Slipped Capital Femoral Epiphysis (SCFE) is a condition with symptoms that vary in severity. Both stable and unstable SCFE are heralded by nonspecific pain in the groin and hip, or, more confusingly, in the knee or thigh, for as much as several weeks prior to the actual slippage. Early diagnosis is important in order to improve the outcome.
However, the vague symptoms in the stable type, which makes up the majority of cases, mean that it is often diagnosed late, after the onset of deformity and damage to the articular cartilage and the joint structure.
Early diagnosis requires that healthcare providers be aware of this condition in the adolescent and pre-teen age group. The occurrence of referred pain or the absence of discomfort in some cases may lead to missing the condition. The presence of risk factors should heighten awareness of this condition, but their absence should never lead to its dismissal.
The risk factors include:
These patients may occasionally be completely asymptomatic with respect to the hip. Most have chronic symptoms such as:
Patients with acute SCFE may complain of symptoms such as a chronic limp for 1-3 weeks, or a long-term sharp or aching pain in the anterior hip, groin, or thigh. This may be followed by:
Patients with acute-on-chronic SCFE have symptoms such as limping and pain in the hip for a few months before the acute onset of severe pain and inability to bear weight on the involved leg.
A physical examination follows a general history to assess the child’s health and any previous medical conditions. The onset of the condition is also traced as far back as possible. The examination moves the hip through its complete range of motion to evaluate:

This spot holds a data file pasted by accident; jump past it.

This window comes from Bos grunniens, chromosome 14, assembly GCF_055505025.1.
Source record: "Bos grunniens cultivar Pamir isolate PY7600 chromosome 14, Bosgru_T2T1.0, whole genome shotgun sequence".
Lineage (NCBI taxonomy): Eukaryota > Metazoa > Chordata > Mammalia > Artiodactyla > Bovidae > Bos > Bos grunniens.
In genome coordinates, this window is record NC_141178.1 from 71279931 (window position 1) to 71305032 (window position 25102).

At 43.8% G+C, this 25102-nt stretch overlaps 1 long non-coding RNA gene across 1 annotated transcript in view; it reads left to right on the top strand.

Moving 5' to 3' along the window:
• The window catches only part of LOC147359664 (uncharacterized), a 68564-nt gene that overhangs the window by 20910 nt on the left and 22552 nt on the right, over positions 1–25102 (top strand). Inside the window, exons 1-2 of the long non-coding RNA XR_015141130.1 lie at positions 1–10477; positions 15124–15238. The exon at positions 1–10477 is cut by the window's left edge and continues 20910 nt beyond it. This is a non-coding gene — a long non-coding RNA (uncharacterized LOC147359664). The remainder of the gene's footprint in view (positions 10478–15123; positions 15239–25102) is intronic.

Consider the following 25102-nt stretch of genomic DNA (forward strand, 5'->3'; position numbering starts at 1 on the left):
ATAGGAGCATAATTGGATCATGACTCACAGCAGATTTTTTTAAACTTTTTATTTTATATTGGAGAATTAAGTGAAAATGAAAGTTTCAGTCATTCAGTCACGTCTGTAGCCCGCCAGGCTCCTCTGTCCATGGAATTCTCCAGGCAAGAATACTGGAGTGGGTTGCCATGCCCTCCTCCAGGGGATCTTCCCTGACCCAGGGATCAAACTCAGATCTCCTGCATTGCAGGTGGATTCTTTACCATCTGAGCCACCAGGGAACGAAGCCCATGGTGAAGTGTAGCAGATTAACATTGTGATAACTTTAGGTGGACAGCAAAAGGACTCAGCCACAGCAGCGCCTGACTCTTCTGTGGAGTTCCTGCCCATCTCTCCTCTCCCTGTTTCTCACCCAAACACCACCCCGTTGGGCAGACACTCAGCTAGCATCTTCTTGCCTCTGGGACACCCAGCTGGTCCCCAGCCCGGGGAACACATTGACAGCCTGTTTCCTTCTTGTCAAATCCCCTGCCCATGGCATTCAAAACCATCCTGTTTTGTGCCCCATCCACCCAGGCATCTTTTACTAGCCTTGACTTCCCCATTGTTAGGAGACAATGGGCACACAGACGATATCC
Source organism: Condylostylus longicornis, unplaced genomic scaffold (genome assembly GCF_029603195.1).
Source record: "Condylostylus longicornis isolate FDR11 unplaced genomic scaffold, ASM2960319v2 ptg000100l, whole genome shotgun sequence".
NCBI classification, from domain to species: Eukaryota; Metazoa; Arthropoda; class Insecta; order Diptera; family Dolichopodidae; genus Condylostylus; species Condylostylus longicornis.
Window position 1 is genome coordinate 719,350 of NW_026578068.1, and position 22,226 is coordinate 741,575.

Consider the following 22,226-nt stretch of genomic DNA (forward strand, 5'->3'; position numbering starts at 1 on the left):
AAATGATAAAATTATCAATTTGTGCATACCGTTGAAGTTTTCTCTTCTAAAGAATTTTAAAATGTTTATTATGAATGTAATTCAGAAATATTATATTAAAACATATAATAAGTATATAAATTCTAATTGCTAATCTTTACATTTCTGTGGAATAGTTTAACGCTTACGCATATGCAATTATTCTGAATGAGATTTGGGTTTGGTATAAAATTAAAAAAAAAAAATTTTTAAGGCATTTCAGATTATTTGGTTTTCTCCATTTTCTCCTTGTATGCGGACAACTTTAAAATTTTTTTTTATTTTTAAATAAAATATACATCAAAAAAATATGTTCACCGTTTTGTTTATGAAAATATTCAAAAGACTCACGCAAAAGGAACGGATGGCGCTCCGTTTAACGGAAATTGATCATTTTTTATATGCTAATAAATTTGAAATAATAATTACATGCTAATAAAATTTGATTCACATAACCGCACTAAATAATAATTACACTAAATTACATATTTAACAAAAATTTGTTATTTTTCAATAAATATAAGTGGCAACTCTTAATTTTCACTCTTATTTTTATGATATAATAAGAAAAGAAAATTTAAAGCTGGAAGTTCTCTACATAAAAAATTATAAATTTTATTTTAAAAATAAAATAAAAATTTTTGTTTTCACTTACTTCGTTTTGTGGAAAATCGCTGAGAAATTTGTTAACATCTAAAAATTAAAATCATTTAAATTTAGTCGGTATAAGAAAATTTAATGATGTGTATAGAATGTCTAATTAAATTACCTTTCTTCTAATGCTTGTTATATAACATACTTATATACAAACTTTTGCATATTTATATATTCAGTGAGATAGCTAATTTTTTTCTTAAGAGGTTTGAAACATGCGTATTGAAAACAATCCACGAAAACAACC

There is, however, no diagnostic finding specific for this condition.
Biplanar X-rays are the primary study tool for this condition as they provide an accurate picture of the state of the bone. Supine anteroposterior and frog-leg lateral (Lauenstein) views are often requested to identify the pathology.
The pre-slip condition is signaled by a slight widening of the growth plate.
Early signs of slippage include joint capsule swelling, the presence of widening of the physis, and decalcification of the edge of the femoral shaft adjacent to the epiphysis.
A mild slippage is present when the femoral neck extends right up to the edge of the epiphysis.
The femoral head is displaced posteriorly with respect to the femoral neck.
The role of ultrasound is limited, and shows the presence of a restricted effusion as well as displacement of the metaphysis before the slip occurs. MRI is also able to show the characteristic growth plate abnormalities before the epiphyseal slippage. CT scanning is indicated for the diagnosis of more complex deformities.